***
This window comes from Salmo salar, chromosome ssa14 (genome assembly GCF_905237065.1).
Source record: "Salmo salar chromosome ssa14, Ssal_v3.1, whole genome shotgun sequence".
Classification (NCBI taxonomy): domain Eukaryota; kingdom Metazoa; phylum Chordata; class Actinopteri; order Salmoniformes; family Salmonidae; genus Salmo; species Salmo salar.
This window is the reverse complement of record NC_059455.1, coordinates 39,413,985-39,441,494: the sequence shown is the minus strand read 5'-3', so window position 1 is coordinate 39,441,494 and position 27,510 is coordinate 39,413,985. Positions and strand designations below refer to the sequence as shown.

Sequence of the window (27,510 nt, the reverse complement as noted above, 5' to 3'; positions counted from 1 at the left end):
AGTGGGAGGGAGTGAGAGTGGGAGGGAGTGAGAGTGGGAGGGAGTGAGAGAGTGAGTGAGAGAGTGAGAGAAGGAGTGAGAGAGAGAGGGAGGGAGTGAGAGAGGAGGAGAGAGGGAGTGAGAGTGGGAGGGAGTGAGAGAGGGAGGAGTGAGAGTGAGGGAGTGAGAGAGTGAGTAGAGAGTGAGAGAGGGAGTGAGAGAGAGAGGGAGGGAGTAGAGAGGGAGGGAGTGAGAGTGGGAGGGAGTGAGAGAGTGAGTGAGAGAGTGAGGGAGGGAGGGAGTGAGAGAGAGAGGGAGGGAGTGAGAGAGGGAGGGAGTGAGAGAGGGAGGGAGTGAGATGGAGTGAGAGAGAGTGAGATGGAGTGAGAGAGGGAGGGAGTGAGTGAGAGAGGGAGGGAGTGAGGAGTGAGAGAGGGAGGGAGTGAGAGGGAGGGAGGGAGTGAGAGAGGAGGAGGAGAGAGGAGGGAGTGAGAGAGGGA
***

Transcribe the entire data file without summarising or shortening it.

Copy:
This window comes from Salmo salar, chromosome ssa14 (genome assembly GCF_905237065.1).
Source record: "Salmo salar chromosome ssa14, Ssal_v3.1, whole genome shotgun sequence".
Classification (NCBI taxonomy): domain Eukaryota; kingdom Metazoa; phylum Chordata; class Actinopteri; order Salmoniformes; family Salmonidae; genus Salmo; species Salmo salar.
This window is the reverse complement of record NC_059455.1, coordinates 39,413,985-39,441,494: the sequence shown is the minus strand read 5'-3', so window position 1 is coordinate 39,441,494 and position 27,510 is coordinate 39,413,985. Positions and strand designations below refer to the sequence as shown.

Sequence of the window (27,510 nt, the reverse complement as noted above, 5' to 3'; positions counted from 1 at the left end):
AGTGGGAGGGAGTGAGAGTGGGAGGGAGTGAGAGTGGGAGGGAGTGAGAGAGTGAGTGAGAGAGTGAGAGAAGGAGTGAGAGAGAGAGGGAGGGAGTGAGAGAGGAGGAGAGAGGGAGTGAGAGTGGGAGGGAGTGAGAGAGGGAGGAGTGAGAGTGAGGGAGTGAGAGAGTGAGTAGAGAGTGAGAGAGGGAGTGAGAGAGAGAGGGAGGGAGTAGAGAGGGAGGGAGTGAGAGTGGGAGGGAGTGAGAGAGTGAGTGAGAGAGTGAGGGAGGGAGGGAGTGAGAGAGAGAGGGAGGGAGTGAGAGAGGGAGGGAGTGAGAGAGGGAGGGAGTGAGATGGAGTGAGAGAGAGTGAGATGGAGTGAGAGAGGGAGGGAGTGAGTGAGAGAGGGAGGGAGTGAGGAGTGAGAGAGGGAGGGAGTGAGAGGGAGGGAGGGAGTGAGAGAGGAGGAGGAGAGAGGAGGGAGTGAGAGAGGGA